Tying Up Your School Year with a Homeschool PortfolioMelissa
School is done, and your brain is on vacation, but you probably still have workbooks, papers and projects floating around. What to do? Because documentation is required by the state, Pennsylvania homeschoolers are masters at the homeschool portfolio. But homeschool portfolios are a wonderful tool and summary for those who are living in any state. They are a great way to summarize the school year and show what your student has accomplished. This is how I put together a yearly homeschool portfolio.
Yearly Homeschool Portfolio Content
Letter of Intent to Homeschool
If you have to submit any kind of official documentation to the state, this should go toward the front where it’s easy to find.
I usually put any standardized test scores in the front front, so they are easy to see and easy to compare from year to year.
Choose examples of work for each subject–not everything they’ve done– just a spattering that gives an idea of the level of work they’ve accomplished that year. Try to be realistic. If your student got a B in math, don’t choose all the tests where he scored 100%! When you look back, you want to understand why you assigned the grade you assigned, and you want your student to be able to realistically see progress. If you have chosen only the best work for the portfolio, this can be frustrating.
This is the fun part. Use page protectors and add any paraphernalia you’ve collected over the year: certificates of completion from karate, programs from concerts your student has participated in or attended, and artwork or projects they’ve done.
Some years I’ve even gotten ambitious and scrapbooked cool events and field trips.
I know some parents who have their kids trace their hands and sign their names on the first day of school and again on the last and put those in their portfolios. You are limited only by your creativity and your storage method.
Yearly Homeschool Portfolio Containers
I always keep my portfolios in a large two to three inch binder with a clear pocket on the front for my student’s picture. Once I started schooling several students, I color coded the binders. One child always has the green notebook, another always has blue, and the last has a girly pink or purple.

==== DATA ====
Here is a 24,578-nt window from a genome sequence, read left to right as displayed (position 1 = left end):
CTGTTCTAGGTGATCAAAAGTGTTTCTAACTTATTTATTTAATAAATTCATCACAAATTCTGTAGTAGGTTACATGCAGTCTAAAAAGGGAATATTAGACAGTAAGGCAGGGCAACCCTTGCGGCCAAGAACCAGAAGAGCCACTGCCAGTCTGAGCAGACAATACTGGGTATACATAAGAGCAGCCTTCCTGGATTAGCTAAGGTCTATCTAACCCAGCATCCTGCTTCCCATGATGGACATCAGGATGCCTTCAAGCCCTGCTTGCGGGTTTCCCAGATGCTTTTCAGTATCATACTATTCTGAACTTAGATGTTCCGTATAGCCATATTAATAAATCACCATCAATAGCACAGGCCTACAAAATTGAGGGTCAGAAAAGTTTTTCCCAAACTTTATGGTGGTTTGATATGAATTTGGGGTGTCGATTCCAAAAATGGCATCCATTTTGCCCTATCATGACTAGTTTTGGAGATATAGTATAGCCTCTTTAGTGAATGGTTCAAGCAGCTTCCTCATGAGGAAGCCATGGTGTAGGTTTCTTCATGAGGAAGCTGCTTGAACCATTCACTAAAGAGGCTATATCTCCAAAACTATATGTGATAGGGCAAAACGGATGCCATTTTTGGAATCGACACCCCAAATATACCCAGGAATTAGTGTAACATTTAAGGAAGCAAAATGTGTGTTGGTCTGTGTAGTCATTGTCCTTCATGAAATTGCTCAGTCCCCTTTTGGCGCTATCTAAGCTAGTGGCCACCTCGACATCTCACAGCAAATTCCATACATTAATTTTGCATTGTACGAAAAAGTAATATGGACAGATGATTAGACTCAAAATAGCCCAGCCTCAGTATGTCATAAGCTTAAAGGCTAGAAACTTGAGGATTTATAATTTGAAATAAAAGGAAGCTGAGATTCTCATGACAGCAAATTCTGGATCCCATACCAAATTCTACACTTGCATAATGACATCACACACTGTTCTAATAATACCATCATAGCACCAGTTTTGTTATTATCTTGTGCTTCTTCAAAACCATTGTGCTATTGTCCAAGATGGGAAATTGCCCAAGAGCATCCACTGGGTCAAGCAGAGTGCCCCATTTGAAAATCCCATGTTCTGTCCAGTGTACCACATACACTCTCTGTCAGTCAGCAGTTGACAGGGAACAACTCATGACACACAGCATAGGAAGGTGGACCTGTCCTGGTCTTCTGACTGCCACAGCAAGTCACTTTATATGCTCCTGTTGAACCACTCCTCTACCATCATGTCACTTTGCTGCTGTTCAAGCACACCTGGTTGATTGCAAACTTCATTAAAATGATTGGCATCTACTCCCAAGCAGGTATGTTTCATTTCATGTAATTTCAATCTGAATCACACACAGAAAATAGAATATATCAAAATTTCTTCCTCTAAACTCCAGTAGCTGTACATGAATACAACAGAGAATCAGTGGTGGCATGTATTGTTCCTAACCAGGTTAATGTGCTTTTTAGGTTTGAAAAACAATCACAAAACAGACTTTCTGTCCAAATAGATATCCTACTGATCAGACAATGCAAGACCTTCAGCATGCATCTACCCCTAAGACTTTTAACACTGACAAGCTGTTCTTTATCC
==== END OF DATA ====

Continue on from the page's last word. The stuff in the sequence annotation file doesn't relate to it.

For each subject, create a summary of the work accomplished and the curriculum used. I use a different color for each subject, and borrow verbiage from the curriculum that we used. When I put the summary in a page protector, it acts as a divider for the portfolio.
On each subject divider, I include information about the subject content, the texts I used, and whatever topics were covered. I usually pull this information from the table of contents of the textbooks.
Sometimes I divide a section into subsections. Then the dividers look like this:
Some people keep all of their portfolios in cardboard file boxes. The advantage is it’s huge. You can keep whole art projects in it. It’s easy to divide subjects with full-size file folders. The disadvantage to a file box is that it’s huge. If you homeschool six children for thirteen years, that’s 78 file boxes. However, they are easy to stack in the attic.
Other homeschool moms prefer plastic filing containers. They are sturdy, waterproof, and not quite as big as file boxes. You can still store a few whole art projects and use full-sized file folders, but you can’t keep quite as much material. Although they’re waterproof, they’re more expensive, and they’re not always stackable.
No matter what form you choose for your portfolios, they are a great way to keep a summary of your child’s year to satisfy state requirements and to monitor their growth and learning as they mature.